The Home Office has been told to pay £224M to Raytheon, a
major US corporation it sacked for failing to deliver the
secure borders programme.
The order to make the payments comes from a binding
arbitration tribunal. Home Affairs Committee chairman Keith Vaz called
it a "catastrophic result".
The e-Borders programme launched by Labour in 2003 was a £1BN attempt to reform border controls.
In 2007 Raytheon won a nine-year contract for the programme.
Three years later, the coalition government terminated the
contract, after claiming it was failing. It said it had lost confidence in Raytheon to deliver the programme after it fell a year behind schedule.
Raytheon threatened to sue ministers for £500M, blaming the
UK Border Agency (that name will ring a bell with loyal readers) for the failings, before the two sides entered into
binding arbitration to reach a settlement.
notes that in its ruling, the arbitration tribunal did not pass
judgement on whether Raytheon had failed to meet its contractual
obligations - but it criticised UKBA officials for failing to properly
brief the home secretary on whether the company had an arguable case to
hold on to the deal.
The full ruling has not been made public, but the tribunal said the Home Office should make the following payments to Raytheon:
- £50m in damages for ending the contract
- £126m for assets the company delivered prior to being sacked, such as IT systems
- £10m to settle complaints relating to changes to the original contract
- £38m in interest payments
In a letter to the chairman of the cross-party Home
Affairs Committee, Home Secretary Theresa May says:
stands by the decision to end the e-Borders contract with Raytheon. This
decision was, and remains, the most appropriate action to address the
well-documented issues with the delivery and management of the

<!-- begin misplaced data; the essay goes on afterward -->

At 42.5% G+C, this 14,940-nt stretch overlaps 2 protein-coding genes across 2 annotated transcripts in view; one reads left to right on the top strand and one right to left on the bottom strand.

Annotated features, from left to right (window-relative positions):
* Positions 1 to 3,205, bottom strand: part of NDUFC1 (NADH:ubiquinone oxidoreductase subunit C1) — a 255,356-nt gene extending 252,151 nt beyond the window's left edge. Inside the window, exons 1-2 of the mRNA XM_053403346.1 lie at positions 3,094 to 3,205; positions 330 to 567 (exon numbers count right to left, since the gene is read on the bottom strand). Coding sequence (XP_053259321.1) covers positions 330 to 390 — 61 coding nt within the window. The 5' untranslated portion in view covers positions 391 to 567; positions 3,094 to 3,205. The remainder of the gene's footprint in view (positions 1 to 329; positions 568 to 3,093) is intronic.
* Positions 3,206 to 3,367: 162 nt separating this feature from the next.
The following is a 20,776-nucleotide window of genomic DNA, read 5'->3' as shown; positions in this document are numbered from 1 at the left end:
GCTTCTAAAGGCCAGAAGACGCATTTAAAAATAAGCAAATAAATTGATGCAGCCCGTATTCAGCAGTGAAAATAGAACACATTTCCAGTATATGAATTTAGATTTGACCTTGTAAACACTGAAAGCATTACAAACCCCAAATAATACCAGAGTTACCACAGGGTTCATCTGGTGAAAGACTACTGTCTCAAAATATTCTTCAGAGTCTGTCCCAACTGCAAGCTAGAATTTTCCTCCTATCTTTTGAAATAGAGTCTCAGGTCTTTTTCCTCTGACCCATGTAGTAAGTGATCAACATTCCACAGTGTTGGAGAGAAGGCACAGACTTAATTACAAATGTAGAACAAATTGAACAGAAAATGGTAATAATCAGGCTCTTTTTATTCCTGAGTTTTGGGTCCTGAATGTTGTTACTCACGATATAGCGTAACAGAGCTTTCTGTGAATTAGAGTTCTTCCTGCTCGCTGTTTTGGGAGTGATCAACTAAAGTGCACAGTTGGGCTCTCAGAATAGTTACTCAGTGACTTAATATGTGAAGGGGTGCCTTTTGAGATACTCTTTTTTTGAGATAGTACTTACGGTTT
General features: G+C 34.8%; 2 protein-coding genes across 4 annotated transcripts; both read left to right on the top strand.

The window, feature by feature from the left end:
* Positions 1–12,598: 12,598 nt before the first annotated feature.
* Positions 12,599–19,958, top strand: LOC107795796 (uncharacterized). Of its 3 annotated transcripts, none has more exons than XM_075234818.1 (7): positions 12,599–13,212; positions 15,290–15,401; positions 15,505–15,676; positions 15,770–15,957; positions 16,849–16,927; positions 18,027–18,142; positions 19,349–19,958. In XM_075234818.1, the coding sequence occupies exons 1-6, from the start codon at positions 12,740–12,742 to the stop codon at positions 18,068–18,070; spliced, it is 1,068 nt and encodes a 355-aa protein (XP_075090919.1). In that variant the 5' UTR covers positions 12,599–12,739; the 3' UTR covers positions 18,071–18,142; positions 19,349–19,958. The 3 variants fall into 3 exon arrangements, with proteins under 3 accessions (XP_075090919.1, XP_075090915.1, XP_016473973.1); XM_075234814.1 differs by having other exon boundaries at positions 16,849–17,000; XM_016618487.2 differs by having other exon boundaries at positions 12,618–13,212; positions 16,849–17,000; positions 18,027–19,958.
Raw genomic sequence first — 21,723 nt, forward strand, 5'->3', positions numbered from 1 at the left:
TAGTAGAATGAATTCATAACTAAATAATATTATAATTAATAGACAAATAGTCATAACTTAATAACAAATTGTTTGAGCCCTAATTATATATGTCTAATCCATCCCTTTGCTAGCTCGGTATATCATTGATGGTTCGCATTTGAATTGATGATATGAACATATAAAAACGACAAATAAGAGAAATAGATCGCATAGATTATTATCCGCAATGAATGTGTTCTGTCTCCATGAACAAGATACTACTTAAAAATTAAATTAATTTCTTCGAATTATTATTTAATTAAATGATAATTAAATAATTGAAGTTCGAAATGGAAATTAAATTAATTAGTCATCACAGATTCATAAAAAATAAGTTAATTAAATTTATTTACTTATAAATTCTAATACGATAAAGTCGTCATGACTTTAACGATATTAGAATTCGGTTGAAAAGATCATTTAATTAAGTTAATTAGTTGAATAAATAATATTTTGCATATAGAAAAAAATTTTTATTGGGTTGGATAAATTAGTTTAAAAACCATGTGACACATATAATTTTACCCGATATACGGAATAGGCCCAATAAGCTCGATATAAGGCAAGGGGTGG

The situation the government inherited was therefore a mess
with no attractive options. All other alternatives available to the
government would have led to greater costs than the result of this
Mrs May is writing to the National Audit Office to ask it review how the e-borders scheme was managed from its inception.
"This is a catastrophic result.
Minister after minister and successive heads of the UKBA told the select
committee that the government was the innocent party and that Raytheon
had failed to deliver.
It is now clear that the UKBA didn't know what they wanted from the e-Borders programme.
It is important that those who have
responsibility should be held to account for failing the taxpayer in
such a costly way."
Can you tell me children who was in charge of the UKBA and its predecessor during this period?
Yes, that's right Lin Homer!
She was appointed Director-General of the Immigration and Nationality Directorate in August 2005.
The Home Office was re-organised in 2008, with the formation of the Border and Immigration Agency, later renamed the UK Border Agency, of which Homer became the first chief executive until 2011.
It is a sad fact of corporate and civil service life that in order to remove some senior managers who are deemed to be so incompetent and useless that their presence threatens the organisation itself, instead of firing them, they are promoted far far away.
Thus we may expect in the coming months another promotion for Homer, in order that she be removed from HMRC before she completely destroys it and fingers those who were responsible in the first place for putting her in charge of it.
Tax does have to be taxing.
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